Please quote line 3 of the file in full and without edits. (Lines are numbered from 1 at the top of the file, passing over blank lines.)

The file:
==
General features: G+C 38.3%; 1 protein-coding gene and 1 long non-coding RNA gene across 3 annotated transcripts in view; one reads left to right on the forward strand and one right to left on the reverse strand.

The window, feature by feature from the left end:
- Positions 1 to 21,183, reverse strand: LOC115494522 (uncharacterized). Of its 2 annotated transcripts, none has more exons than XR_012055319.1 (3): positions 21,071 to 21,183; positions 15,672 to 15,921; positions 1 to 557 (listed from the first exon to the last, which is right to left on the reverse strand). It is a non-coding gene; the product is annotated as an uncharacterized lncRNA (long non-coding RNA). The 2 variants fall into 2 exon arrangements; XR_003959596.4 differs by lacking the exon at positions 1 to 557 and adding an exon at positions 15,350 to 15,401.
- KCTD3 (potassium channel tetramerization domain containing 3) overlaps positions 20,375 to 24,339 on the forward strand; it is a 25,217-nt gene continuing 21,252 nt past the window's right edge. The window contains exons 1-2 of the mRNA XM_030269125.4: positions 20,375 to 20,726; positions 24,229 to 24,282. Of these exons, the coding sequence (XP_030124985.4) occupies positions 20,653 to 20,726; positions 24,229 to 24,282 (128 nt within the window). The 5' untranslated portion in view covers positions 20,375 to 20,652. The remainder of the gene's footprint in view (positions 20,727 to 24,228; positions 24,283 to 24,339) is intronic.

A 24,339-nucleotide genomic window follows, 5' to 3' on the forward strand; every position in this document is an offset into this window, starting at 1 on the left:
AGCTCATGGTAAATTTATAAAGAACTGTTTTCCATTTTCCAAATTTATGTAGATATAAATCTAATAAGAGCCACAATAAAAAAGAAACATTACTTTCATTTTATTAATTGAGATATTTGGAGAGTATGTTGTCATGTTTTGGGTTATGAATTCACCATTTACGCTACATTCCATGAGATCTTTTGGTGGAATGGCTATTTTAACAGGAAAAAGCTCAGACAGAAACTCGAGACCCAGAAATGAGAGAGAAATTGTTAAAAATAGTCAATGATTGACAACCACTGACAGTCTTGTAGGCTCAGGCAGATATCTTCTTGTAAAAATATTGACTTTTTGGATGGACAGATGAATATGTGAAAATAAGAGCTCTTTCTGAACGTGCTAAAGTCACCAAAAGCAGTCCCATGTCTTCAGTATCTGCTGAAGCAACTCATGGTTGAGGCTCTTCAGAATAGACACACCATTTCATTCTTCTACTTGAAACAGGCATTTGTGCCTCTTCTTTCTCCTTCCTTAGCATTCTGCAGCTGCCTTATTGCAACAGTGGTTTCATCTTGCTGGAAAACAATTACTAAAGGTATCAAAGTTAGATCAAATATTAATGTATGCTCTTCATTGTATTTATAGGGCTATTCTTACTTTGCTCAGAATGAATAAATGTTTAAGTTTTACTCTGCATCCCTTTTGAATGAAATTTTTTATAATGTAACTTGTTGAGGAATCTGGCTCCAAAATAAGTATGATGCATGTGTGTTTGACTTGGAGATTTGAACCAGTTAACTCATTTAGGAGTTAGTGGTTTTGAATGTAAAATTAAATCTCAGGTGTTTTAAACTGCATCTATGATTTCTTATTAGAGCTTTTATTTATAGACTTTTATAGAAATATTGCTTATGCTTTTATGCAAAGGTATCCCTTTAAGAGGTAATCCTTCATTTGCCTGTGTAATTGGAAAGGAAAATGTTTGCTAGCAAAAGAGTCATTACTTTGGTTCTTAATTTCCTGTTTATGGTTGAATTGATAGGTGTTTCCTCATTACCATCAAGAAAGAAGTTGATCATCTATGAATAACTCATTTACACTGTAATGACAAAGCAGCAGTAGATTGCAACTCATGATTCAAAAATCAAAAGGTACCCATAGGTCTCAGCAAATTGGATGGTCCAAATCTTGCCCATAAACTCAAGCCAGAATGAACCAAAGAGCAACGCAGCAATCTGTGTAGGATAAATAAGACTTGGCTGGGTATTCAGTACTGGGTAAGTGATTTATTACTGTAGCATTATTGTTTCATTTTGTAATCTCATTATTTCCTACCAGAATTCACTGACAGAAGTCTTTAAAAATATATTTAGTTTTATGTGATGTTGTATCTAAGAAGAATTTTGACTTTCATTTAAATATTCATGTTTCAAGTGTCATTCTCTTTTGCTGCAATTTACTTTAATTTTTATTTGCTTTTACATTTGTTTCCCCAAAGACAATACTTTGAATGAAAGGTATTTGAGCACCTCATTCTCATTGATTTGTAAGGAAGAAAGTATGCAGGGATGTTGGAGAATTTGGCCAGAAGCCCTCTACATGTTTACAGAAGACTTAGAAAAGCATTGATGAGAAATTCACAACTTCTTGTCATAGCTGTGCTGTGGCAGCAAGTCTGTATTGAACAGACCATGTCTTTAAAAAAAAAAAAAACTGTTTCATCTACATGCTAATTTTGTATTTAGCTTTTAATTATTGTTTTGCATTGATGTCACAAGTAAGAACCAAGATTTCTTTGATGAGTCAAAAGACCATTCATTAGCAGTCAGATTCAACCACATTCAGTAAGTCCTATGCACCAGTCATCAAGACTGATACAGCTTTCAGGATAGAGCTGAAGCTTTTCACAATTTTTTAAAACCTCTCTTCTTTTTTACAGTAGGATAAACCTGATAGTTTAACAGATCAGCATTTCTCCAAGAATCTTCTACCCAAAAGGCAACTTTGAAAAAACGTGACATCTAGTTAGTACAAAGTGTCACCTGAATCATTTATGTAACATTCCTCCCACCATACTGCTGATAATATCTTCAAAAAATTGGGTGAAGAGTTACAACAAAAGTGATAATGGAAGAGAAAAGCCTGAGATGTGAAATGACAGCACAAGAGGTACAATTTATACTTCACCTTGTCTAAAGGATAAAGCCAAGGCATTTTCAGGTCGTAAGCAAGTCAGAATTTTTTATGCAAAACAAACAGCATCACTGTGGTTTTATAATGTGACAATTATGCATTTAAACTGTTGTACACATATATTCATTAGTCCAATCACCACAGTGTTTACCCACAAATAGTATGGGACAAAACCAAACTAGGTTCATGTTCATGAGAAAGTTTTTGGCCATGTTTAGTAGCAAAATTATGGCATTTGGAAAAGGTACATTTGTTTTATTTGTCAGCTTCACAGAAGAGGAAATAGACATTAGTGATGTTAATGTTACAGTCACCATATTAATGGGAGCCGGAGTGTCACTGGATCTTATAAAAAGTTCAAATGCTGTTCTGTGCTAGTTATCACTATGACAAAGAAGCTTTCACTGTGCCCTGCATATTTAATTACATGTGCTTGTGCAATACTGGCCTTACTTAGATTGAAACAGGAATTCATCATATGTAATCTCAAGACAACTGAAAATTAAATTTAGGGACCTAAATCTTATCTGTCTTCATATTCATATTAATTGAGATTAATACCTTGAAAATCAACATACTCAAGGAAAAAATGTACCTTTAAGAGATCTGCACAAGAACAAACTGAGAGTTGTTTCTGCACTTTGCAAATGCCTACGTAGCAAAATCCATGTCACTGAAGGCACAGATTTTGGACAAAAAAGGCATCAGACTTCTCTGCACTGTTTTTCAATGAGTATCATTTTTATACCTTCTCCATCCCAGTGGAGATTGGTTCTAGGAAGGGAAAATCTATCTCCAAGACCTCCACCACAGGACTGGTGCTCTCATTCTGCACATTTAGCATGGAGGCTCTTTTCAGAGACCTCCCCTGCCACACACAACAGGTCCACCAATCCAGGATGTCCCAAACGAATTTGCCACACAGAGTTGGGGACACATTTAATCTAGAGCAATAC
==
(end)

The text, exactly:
- Positions 1 to 21,183, reverse strand: LOC115494522 (uncharacterized). Of its 2 annotated transcripts, none has more exons than XR_012055319.1 (3): positions 21,071 to 21,183; positions 15,672 to 15,921; positions 1 to 557 (listed from the first exon to the last, which is right to left on the reverse strand). It is a non-coding gene; the product is annotated as an uncharacterized lncRNA (long non-coding RNA). The 2 variants fall into 2 exon arrangements; XR_003959596.4 differs by lacking the exon at positions 1 to 557 and adding an exon at positions 15,350 to 15,401.